Phan Thi Kim Phuc
Phan Thị Kim Phúc (born April 6, 1963), referred to informally as the Napalm girl, is a South Vietnamese-born Canadian woman best known as the nine-year-old child depicted in the Pulitzer Prize-winning photograph taken at Trảng Bàng during the Vietnam War on June 8, 1972. The well-known photo, by AP photographer Nick Ut, shows her at nine years of age running naked on a road after being severely burned on her back by a South Vietnamese napalm attack.
- I became a victim all over again; my life became as a bird in a cage. I asked, why me? Why do I suffer so much? I felt so bitter and angry, I wanted those who had caused me suffering to suffer even more than me.
- Try not to see her as she was then – suffering, crying out in pain and fear. Try to see her as she is today: as a mother, a grandmother and a survivor, calling out for peace.
- The more I prayed for my enemies, the softer my heart became. When I felt real forgiveness, my heart was set free. If I can do it, all of you can do it too.
- I came through the fire, and I am so blessed to be with you today. My dream is that one day, all people will live without fear, in real peace, with no fighting and no hostility.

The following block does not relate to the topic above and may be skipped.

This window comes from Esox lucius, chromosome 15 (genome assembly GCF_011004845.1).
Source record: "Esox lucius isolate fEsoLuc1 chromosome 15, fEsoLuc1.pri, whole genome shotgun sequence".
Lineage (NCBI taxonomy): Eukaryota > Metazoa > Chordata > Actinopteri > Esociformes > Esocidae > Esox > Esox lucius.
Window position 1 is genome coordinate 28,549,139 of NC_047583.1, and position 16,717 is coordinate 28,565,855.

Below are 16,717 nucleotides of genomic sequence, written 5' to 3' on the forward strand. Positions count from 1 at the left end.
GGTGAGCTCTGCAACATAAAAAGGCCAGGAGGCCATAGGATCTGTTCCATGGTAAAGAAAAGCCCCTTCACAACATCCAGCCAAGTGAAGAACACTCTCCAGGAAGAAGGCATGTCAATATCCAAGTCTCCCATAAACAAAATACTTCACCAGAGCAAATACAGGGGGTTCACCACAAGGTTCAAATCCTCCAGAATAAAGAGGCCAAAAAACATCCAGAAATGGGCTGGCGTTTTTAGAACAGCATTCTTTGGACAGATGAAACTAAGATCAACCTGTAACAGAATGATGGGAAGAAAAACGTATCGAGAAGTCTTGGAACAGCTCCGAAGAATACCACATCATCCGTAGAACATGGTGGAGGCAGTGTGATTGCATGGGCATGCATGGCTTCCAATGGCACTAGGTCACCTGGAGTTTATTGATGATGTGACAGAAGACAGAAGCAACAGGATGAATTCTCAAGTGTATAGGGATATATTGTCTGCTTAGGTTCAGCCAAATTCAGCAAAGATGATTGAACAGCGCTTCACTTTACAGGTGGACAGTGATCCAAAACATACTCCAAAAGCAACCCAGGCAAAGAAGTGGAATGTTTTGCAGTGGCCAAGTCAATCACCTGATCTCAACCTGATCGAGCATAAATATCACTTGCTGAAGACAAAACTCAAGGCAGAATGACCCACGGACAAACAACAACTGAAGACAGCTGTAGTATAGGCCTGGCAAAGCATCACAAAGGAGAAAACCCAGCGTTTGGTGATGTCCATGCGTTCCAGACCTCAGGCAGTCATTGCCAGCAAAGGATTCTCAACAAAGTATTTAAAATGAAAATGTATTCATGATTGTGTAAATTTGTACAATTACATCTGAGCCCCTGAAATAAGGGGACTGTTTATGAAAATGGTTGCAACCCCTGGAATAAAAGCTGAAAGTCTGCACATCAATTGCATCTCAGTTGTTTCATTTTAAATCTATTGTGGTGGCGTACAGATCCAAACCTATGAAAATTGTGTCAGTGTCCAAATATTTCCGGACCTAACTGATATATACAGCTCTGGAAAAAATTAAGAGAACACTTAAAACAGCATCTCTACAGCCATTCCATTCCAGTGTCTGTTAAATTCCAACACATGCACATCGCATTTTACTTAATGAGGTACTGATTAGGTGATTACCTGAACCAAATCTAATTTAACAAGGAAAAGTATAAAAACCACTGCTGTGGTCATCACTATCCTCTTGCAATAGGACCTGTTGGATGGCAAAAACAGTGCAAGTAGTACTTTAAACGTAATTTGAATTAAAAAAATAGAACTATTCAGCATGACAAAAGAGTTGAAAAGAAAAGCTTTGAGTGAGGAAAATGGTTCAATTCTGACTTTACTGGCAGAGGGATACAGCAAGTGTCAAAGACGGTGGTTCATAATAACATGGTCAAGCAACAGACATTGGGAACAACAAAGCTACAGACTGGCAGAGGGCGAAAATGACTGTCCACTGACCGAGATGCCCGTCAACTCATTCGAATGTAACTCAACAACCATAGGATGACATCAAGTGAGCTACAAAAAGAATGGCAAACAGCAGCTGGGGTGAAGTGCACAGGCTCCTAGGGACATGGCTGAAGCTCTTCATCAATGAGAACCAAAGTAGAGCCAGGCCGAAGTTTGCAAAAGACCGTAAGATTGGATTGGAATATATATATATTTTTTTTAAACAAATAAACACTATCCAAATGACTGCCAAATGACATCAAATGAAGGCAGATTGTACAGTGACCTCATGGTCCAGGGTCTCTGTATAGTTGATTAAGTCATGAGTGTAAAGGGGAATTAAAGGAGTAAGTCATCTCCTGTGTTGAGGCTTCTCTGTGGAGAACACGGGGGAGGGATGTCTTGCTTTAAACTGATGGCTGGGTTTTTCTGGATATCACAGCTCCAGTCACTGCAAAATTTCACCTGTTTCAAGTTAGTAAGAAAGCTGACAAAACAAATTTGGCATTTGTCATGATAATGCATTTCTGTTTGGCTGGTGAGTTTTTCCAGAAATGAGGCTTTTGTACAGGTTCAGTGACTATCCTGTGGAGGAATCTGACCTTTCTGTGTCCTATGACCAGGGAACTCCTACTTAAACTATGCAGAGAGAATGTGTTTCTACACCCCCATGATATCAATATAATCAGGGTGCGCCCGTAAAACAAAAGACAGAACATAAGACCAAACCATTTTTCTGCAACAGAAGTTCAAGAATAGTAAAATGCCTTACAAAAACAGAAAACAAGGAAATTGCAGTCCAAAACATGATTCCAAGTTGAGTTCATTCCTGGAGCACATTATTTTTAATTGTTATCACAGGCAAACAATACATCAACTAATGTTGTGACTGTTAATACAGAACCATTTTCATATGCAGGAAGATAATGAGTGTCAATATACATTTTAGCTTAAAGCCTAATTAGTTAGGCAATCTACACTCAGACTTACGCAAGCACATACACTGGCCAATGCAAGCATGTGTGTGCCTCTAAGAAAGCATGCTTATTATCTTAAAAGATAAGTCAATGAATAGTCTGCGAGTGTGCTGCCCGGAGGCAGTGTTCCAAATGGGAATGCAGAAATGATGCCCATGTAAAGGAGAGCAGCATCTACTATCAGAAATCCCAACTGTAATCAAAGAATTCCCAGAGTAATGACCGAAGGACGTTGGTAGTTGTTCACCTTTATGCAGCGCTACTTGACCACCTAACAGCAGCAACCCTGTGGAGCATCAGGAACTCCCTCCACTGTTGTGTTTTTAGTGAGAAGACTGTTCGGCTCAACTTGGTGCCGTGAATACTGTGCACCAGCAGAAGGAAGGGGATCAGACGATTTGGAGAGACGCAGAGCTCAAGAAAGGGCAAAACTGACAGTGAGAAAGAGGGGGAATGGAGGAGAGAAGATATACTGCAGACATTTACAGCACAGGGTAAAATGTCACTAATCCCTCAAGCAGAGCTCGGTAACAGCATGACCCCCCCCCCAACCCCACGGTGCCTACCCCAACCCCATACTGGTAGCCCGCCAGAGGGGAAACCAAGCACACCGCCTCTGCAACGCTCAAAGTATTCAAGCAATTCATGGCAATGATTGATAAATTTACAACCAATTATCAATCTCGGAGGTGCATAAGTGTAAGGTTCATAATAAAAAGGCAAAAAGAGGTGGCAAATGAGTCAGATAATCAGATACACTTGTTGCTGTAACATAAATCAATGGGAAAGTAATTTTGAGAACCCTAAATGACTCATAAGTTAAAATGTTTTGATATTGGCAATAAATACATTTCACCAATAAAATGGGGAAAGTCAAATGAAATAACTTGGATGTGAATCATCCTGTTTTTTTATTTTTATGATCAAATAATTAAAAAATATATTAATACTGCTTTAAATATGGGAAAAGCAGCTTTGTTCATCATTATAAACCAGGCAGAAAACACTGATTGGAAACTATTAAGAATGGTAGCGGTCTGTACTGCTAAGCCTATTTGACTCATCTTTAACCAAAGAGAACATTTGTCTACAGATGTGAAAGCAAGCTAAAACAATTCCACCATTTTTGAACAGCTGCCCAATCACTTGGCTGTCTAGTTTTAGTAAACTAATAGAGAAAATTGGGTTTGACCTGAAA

- The fire burned off my clothes. And I saw my arm got burned with the fire. I thought, oh, my goodness, I get burned. People will see me different way. Nine years old, I became the victim of war. I didn’t like that picture at all. I felt like, why he took my picture, when I was agony, naked, so ugly? I wished that picture wasn’t taken. I went through 17 operations. I had to deal with the pain every single day. I used to compare my scars with buffalo skin. And because my skin wasn’t have any pores, I cannot sweat, make me feel so tired, so headache.
- All my journey, I help children, building school, building hospital, orphanage home. It’s about relationship. Now I’m working, not because of my duty, not because of my mission, but because of my love.
- If I could talk face to face with the pilot who dropped the bomb, I could tell him we cannot change history. But we should try to do good things for the present and for the future to promote peace.
- "`Time To Heal, Time For Peace'" in Chicago Tribune (12 November 1996)
- When I was growing up, the pain was so sharp, it was like I’d been cut by a knife. As I get older, the pain is different, it is deep in there and stays there.
- Every time I touch my scar I am so thankful. My scar reminds me that God is with me. It is the mark that God stamped on my body to remind me he is there. I touch my scar and I love it – it humbles me, it makes me love people and do the work I am doing now. It takes me back to being that little girl, but now I have no upset or anger about it, I just go to the Lord and pray. And the more I pray, the more peace I have over my suffering. My scar makes me have more intimacy in my relationship with God. It’s the strength inside of me. My scar is a miracle.